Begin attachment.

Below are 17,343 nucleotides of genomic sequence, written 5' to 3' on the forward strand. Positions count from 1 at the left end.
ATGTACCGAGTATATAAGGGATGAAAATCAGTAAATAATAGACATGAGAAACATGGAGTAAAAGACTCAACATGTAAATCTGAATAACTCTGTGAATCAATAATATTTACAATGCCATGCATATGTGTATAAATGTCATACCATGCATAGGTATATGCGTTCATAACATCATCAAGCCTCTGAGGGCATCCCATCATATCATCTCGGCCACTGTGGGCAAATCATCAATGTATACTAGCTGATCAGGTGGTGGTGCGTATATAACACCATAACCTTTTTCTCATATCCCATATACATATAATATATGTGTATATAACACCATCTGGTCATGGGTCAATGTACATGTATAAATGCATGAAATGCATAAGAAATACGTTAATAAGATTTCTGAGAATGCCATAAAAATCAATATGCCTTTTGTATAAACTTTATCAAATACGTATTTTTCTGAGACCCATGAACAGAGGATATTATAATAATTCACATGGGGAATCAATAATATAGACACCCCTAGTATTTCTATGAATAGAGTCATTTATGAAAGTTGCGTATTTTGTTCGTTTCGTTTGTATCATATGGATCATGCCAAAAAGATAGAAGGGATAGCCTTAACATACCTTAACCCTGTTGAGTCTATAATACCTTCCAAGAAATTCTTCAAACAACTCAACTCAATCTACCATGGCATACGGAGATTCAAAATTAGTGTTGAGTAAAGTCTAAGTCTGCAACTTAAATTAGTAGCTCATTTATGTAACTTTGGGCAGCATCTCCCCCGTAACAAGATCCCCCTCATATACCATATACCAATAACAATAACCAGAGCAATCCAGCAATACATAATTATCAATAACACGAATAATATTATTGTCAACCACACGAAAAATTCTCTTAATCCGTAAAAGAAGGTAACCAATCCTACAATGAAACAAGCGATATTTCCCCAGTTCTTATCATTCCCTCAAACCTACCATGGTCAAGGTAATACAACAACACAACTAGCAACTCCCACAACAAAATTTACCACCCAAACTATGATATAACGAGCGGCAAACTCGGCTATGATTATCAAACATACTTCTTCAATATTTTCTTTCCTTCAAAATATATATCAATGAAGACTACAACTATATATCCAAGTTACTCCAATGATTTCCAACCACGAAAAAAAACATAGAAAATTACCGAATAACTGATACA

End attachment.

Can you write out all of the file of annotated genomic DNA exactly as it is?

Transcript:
Below are 17,343 nucleotides of genomic sequence, written 5' to 3' on the forward strand. Positions count from 1 at the left end.
ATGTACCGAGTATATAAGGGATGAAAATCAGTAAATAATAGACATGAGAAACATGGAGTAAAAGACTCAACATGTAAATCTGAATAACTCTGTGAATCAATAATATTTACAATGCCATGCATATGTGTATAAATGTCATACCATGCATAGGTATATGCGTTCATAACATCATCAAGCCTCTGAGGGCATCCCATCATATCATCTCGGCCACTGTGGGCAAATCATCAATGTATACTAGCTGATCAGGTGGTGGTGCGTATATAACACCATAACCTTTTTCTCATATCCCATATACATATAATATATGTGTATATAACACCATCTGGTCATGGGTCAATGTACATGTATAAATGCATGAAATGCATAAGAAATACGTTAATAAGATTTCTGAGAATGCCATAAAAATCAATATGCCTTTTGTATAAACTTTATCAAATACGTATTTTTCTGAGACCCATGAACAGAGGATATTATAATAATTCACATGGGGAATCAATAATATAGACACCCCTAGTATTTCTATGAATAGAGTCATTTATGAAAGTTGCGTATTTTGTTCGTTTCGTTTGTATCATATGGATCATGCCAAAAAGATAGAAGGGATAGCCTTAACATACCTTAACCCTGTTGAGTCTATAATACCTTCCAAGAAATTCTTCAAACAACTCAACTCAATCTACCATGGCATACGGAGATTCAAAATTAGTGTTGAGTAAAGTCTAAGTCTGCAACTTAAATTAGTAGCTCATTTATGTAACTTTGGGCAGCATCTCCCCCGTAACAAGATCCCCCTCATATACCATATACCAATAACAATAACCAGAGCAATCCAGCAATACATAATTATCAATAACACGAATAATATTATTGTCAACCACACGAAAAATTCTCTTAATCCGTAAAAGAAGGTAACCAATCCTACAATGAAACAAGCGATATTTCCCCAGTTCTTATCATTCCCTCAAACCTACCATGGTCAAGGTAATACAACAACACAACTAGCAACTCCCACAACAAAATTTACCACCCAAACTATGATATAACGAGCGGCAAACTCGGCTATGATTATCAAACATACTTCTTCAATATTTTCTTTCCTTCAAAATATATATCAATGAAGACTACAACTATATATCCAAGTTACTCCAATGATTTCCAACCACGAAAAAAAACATAGAAAATTACCGAATAACTGATACA